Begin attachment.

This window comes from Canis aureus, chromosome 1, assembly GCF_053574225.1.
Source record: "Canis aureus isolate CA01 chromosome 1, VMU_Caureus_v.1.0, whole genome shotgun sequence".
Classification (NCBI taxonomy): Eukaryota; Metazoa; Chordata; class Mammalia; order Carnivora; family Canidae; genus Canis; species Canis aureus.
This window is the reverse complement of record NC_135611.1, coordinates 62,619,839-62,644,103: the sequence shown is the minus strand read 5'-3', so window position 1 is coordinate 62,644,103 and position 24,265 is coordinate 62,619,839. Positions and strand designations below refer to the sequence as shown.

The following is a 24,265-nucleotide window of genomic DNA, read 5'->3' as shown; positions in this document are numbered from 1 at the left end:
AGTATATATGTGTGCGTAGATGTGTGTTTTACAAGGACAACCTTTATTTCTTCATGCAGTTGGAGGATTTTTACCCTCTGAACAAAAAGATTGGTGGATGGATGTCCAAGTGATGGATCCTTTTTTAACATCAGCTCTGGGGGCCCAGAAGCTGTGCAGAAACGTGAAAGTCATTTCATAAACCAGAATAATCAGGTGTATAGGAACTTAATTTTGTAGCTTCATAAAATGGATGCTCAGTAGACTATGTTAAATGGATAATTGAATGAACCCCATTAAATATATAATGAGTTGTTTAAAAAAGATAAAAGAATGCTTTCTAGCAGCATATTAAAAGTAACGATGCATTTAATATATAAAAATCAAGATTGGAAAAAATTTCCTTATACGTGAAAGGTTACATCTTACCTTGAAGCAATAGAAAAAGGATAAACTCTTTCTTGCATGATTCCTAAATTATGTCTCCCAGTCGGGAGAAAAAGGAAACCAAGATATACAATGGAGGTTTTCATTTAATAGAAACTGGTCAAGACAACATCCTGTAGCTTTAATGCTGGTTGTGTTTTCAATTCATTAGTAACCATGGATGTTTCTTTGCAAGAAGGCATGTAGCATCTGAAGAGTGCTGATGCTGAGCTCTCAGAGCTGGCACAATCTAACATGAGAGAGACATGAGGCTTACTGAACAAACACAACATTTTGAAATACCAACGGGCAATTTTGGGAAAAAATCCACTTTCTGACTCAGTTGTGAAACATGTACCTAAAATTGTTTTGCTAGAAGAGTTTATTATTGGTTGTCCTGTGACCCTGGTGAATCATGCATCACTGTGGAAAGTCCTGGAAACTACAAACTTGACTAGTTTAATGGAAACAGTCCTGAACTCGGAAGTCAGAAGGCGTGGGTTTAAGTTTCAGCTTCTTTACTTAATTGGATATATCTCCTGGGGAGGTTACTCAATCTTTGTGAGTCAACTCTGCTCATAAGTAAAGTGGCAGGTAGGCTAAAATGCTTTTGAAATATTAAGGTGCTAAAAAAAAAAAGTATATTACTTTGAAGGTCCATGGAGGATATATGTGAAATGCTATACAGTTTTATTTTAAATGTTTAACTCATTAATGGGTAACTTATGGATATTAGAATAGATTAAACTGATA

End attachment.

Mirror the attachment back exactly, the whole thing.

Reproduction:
This window comes from Canis aureus, chromosome 1, assembly GCF_053574225.1.
Source record: "Canis aureus isolate CA01 chromosome 1, VMU_Caureus_v.1.0, whole genome shotgun sequence".
Classification (NCBI taxonomy): Eukaryota; Metazoa; Chordata; class Mammalia; order Carnivora; family Canidae; genus Canis; species Canis aureus.
This window is the reverse complement of record NC_135611.1, coordinates 62,619,839-62,644,103: the sequence shown is the minus strand read 5'-3', so window position 1 is coordinate 62,644,103 and position 24,265 is coordinate 62,619,839. Positions and strand designations below refer to the sequence as shown.

The following is a 24,265-nucleotide window of genomic DNA, read 5'->3' as shown; positions in this document are numbered from 1 at the left end:
AGTATATATGTGTGCGTAGATGTGTGTTTTACAAGGACAACCTTTATTTCTTCATGCAGTTGGAGGATTTTTACCCTCTGAACAAAAAGATTGGTGGATGGATGTCCAAGTGATGGATCCTTTTTTAACATCAGCTCTGGGGGCCCAGAAGCTGTGCAGAAACGTGAAAGTCATTTCATAAACCAGAATAATCAGGTGTATAGGAACTTAATTTTGTAGCTTCATAAAATGGATGCTCAGTAGACTATGTTAAATGGATAATTGAATGAACCCCATTAAATATATAATGAGTTGTTTAAAAAAGATAAAAGAATGCTTTCTAGCAGCATATTAAAAGTAACGATGCATTTAATATATAAAAATCAAGATTGGAAAAAATTTCCTTATACGTGAAAGGTTACATCTTACCTTGAAGCAATAGAAAAAGGATAAACTCTTTCTTGCATGATTCCTAAATTATGTCTCCCAGTCGGGAGAAAAAGGAAACCAAGATATACAATGGAGGTTTTCATTTAATAGAAACTGGTCAAGACAACATCCTGTAGCTTTAATGCTGGTTGTGTTTTCAATTCATTAGTAACCATGGATGTTTCTTTGCAAGAAGGCATGTAGCATCTGAAGAGTGCTGATGCTGAGCTCTCAGAGCTGGCACAATCTAACATGAGAGAGACATGAGGCTTACTGAACAAACACAACATTTTGAAATACCAACGGGCAATTTTGGGAAAAAATCCACTTTCTGACTCAGTTGTGAAACATGTACCTAAAATTGTTTTGCTAGAAGAGTTTATTATTGGTTGTCCTGTGACCCTGGTGAATCATGCATCACTGTGGAAAGTCCTGGAAACTACAAACTTGACTAGTTTAATGGAAACAGTCCTGAACTCGGAAGTCAGAAGGCGTGGGTTTAAGTTTCAGCTTCTTTACTTAATTGGATATATCTCCTGGGGAGGTTACTCAATCTTTGTGAGTCAACTCTGCTCATAAGTAAAGTGGCAGGTAGGCTAAAATGCTTTTGAAATATTAAGGTGCTAAAAAAAAAAAGTATATTACTTTGAAGGTCCATGGAGGATATATGTGAAATGCTATACAGTTTTATTTTAAATGTTTAACTCATTAATGGGTAACTTATGGATATTAGAATAGATTAAACTGATA